This week’s alien and space news has mostly been about aliens and planets, rather than space flight and trying to discover aliens. From investigating planets with conditions ripe for extraterrestrials to figuring out if life in space could survive, it’s been an interesting week for life in all forms and fashions.
Life on Phobos From Life on Mars, and General Life Swaps Everywhere: With as much as the question about life on Mars goes back and forth, it probably won’t be answered until we go there ourselves. But Professor Melosh from
says a mission to Phobos
might do just as well. This is based on all the debris that regularly goes
flying off Mars in the event of some sort of impact. A second interesting point
as almost at the end of the article, when another scientists notes that about a
ton of Martian materials hits Earth annually – if we’re swapping so much with
other planets, where does the line between terrestrial and extraterrestrial
fall? Purdue University
The Surprisingly Jello-Like Titan: Saturn’s moon Titan is bulging far more than it should. If the moon were solid rock, then the effect of Saturn’s gravity would cause 3 feet ‘tides,’ but instead it’s causing ones that are 30 feet high. Because of this, NASA researchers think there is a underground ocean. And oceans dramatically increase the likelihood of life or, at the very least, a potential spot for a base or colony.
In an Evaporating Atmosphere Far, Far Away: Sometimes sticking with planets inside our own solar system doesn’t do justice to the absolute weirdness out there in the universe. Hubble has been observing the atmospheres of extrasolar planets and found a particularly interesting case around a planet extremely close to a sun far more powerful than our own. It has a blue sky – which the article quickly notes is the only similarity to Earth – and an evaporating atmosphere, which makes for some pretty strange weather.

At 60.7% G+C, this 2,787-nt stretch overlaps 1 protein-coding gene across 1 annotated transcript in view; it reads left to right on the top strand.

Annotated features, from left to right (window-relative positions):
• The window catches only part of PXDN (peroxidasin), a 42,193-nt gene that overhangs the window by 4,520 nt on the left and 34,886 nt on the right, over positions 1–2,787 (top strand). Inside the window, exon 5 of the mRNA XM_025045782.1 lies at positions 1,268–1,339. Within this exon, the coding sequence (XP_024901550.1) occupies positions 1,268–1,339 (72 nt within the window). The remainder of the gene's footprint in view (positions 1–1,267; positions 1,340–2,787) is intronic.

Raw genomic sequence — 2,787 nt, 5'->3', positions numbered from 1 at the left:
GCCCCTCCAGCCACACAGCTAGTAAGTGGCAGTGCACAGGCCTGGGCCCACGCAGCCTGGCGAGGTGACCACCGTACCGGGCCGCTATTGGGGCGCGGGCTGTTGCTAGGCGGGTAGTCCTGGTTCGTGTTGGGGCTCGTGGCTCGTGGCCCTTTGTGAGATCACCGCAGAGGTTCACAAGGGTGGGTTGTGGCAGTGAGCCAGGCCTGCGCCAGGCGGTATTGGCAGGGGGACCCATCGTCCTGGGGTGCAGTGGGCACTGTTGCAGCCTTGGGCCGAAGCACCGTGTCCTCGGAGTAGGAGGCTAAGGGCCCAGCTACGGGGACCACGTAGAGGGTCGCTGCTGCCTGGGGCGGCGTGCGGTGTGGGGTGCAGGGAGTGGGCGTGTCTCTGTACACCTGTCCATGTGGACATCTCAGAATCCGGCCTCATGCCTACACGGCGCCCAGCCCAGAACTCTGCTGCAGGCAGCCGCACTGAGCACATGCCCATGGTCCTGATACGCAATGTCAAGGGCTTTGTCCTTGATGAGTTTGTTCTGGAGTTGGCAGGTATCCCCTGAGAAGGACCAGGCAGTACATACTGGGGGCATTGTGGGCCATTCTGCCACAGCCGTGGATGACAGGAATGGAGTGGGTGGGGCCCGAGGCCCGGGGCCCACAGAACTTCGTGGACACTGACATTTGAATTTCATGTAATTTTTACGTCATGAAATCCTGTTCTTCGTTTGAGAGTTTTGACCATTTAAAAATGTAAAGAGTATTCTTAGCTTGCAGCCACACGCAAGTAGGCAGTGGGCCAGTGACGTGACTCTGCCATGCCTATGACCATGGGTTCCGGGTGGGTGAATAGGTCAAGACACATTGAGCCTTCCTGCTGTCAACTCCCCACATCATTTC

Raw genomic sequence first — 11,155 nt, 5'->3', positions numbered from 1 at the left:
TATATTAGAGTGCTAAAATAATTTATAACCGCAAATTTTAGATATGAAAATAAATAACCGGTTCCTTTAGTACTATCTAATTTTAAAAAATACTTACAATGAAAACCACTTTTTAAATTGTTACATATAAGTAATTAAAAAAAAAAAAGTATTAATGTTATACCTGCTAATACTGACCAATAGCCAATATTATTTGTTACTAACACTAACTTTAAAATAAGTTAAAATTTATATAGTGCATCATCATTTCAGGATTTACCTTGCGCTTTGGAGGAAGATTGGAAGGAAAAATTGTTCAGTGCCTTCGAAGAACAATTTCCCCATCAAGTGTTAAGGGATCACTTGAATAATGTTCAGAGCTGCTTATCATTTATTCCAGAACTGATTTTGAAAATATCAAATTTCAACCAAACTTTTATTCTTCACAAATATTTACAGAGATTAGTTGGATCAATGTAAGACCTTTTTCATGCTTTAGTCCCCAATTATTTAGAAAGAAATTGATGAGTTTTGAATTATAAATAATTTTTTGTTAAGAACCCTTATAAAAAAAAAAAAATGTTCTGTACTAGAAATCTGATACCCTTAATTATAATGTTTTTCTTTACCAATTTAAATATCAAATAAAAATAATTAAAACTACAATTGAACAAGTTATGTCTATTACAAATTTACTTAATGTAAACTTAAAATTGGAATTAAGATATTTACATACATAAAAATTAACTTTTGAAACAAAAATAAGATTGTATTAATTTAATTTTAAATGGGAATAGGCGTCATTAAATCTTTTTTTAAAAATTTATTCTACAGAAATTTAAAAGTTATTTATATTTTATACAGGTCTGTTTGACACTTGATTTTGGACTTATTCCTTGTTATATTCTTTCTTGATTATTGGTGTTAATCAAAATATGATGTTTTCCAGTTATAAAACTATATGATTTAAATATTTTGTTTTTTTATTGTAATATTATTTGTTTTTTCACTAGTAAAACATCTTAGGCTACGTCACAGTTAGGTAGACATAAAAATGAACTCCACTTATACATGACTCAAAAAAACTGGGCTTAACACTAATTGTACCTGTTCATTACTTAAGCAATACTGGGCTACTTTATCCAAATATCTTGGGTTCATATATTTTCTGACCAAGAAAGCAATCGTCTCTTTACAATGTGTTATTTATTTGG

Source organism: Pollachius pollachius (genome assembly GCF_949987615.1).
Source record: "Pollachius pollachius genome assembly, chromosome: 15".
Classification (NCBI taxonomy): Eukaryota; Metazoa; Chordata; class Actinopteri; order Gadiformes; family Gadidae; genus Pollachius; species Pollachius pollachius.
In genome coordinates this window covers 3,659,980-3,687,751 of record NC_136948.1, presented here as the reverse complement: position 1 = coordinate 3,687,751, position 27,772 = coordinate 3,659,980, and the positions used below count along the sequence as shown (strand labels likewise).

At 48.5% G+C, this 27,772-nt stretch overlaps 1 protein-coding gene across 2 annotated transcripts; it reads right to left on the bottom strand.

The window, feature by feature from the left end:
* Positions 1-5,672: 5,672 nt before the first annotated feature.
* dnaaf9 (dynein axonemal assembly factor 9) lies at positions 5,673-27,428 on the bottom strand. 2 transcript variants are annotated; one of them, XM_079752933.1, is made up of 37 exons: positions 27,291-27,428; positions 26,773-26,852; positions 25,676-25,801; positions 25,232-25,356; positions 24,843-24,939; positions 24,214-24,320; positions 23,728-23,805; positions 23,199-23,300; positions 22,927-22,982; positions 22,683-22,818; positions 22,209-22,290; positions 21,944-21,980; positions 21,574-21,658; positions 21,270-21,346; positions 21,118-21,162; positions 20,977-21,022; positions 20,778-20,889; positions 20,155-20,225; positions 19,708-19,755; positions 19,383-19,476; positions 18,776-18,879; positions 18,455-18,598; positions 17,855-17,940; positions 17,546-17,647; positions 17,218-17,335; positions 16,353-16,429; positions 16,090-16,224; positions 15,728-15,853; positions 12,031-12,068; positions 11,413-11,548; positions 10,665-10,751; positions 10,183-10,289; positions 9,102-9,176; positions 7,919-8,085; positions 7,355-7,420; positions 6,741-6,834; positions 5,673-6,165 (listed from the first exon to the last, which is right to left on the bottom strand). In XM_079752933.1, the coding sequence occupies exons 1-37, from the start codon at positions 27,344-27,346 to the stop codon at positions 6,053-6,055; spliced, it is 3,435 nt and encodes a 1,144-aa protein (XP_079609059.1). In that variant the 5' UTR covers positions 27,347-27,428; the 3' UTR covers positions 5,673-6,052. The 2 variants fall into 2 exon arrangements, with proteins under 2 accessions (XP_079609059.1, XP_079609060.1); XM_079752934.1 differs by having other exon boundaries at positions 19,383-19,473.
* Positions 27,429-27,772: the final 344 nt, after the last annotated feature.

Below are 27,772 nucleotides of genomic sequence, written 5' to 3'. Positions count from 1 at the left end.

Back in the Meteorite of ’69: Scientists analyzing the Allende meteorite found what might be one of the oldest minerals in our solar system: a titanium oxide named Panguite. Scientists from a variety of universities and national organizations are exclaiming over this discovery not only because it’s a mineral that had never been found or created before, but because it could reveal quite a lot about the origins of the solar system.
Panspermia Just Got a Bit More Likely: The idea that life can spread from planet to planet on the backs of space junk and debris has always gotten a bit of a titter. But a recent experiment in seeing if lichen, seeds, bacteria, and algae could survive in space without any protection just came back positive. Lichen, at the very least, goes into a dormant state until they arrive at a place with more livable conditions. And doesn’t that raise all sorts of interesting possibilities?
Interested in alien-related science news? Check out last week's news snippets: July 23, 2012: This Week's Alien and Space News
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Rachel is the co-founder of How To Survive Alien Invasion Novels, and spends her time writing, studying, and reading what would probably be considered far too many books. Connect with her and Rusty on Twitter and Facebook, and click here to read more of her articles about alien theories and how to survive alien invasion novels.